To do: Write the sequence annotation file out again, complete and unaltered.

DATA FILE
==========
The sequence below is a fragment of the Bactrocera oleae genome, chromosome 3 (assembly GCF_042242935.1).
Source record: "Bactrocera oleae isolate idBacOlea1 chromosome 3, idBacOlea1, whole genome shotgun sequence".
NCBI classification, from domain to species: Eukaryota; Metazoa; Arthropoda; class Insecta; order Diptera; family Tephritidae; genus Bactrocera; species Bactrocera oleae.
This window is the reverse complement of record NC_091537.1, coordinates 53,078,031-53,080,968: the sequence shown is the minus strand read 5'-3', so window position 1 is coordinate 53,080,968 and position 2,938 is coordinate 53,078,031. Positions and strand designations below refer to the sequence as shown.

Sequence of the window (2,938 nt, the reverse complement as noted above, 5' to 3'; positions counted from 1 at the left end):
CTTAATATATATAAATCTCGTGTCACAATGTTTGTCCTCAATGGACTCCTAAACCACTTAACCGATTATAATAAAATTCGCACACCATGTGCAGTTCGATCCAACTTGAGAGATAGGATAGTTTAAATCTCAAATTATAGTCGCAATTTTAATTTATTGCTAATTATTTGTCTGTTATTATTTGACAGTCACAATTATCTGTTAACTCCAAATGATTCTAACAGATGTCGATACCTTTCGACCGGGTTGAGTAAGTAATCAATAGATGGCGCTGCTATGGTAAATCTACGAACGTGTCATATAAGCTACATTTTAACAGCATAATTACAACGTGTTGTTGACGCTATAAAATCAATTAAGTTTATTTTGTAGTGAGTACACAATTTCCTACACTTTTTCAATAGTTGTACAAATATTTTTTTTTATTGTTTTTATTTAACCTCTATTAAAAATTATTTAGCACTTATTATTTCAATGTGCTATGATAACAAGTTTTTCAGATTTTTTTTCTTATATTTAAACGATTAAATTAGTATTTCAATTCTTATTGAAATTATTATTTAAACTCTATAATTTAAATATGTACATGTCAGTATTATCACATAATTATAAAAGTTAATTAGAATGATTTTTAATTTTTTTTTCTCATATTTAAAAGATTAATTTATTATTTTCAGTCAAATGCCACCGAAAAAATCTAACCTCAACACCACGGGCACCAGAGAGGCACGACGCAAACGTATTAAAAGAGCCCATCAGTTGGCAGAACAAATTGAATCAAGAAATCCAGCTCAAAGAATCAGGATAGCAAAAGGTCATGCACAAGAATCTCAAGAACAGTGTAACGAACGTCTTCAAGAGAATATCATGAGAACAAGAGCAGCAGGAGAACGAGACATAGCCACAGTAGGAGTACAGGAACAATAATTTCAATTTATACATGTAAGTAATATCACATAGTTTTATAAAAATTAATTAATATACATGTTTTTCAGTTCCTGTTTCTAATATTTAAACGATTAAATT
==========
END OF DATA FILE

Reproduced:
The sequence below is a fragment of the Bactrocera oleae genome, chromosome 3 (assembly GCF_042242935.1).
Source record: "Bactrocera oleae isolate idBacOlea1 chromosome 3, idBacOlea1, whole genome shotgun sequence".
NCBI classification, from domain to species: Eukaryota; Metazoa; Arthropoda; class Insecta; order Diptera; family Tephritidae; genus Bactrocera; species Bactrocera oleae.
This window is the reverse complement of record NC_091537.1, coordinates 53,078,031-53,080,968: the sequence shown is the minus strand read 5'-3', so window position 1 is coordinate 53,080,968 and position 2,938 is coordinate 53,078,031. Positions and strand designations below refer to the sequence as shown.

Sequence of the window (2,938 nt, the reverse complement as noted above, 5' to 3'; positions counted from 1 at the left end):
CTTAATATATATAAATCTCGTGTCACAATGTTTGTCCTCAATGGACTCCTAAACCACTTAACCGATTATAATAAAATTCGCACACCATGTGCAGTTCGATCCAACTTGAGAGATAGGATAGTTTAAATCTCAAATTATAGTCGCAATTTTAATTTATTGCTAATTATTTGTCTGTTATTATTTGACAGTCACAATTATCTGTTAACTCCAAATGATTCTAACAGATGTCGATACCTTTCGACCGGGTTGAGTAAGTAATCAATAGATGGCGCTGCTATGGTAAATCTACGAACGTGTCATATAAGCTACATTTTAACAGCATAATTACAACGTGTTGTTGACGCTATAAAATCAATTAAGTTTATTTTGTAGTGAGTACACAATTTCCTACACTTTTTCAATAGTTGTACAAATATTTTTTTTTATTGTTTTTATTTAACCTCTATTAAAAATTATTTAGCACTTATTATTTCAATGTGCTATGATAACAAGTTTTTCAGATTTTTTTTCTTATATTTAAACGATTAAATTAGTATTTCAATTCTTATTGAAATTATTATTTAAACTCTATAATTTAAATATGTACATGTCAGTATTATCACATAATTATAAAAGTTAATTAGAATGATTTTTAATTTTTTTTTCTCATATTTAAAAGATTAATTTATTATTTTCAGTCAAATGCCACCGAAAAAATCTAACCTCAACACCACGGGCACCAGAGAGGCACGACGCAAACGTATTAAAAGAGCCCATCAGTTGGCAGAACAAATTGAATCAAGAAATCCAGCTCAAAGAATCAGGATAGCAAAAGGTCATGCACAAGAATCTCAAGAACAGTGTAACGAACGTCTTCAAGAGAATATCATGAGAACAAGAGCAGCAGGAGAACGAGACATAGCCACAGTAGGAGTACAGGAACAATAATTTCAATTTATACATGTAAGTAATATCACATAGTTTTATAAAAATTAATTAATATACATGTTTTTCAGTTCCTGTTTCTAATATTTAAACGATTAAATT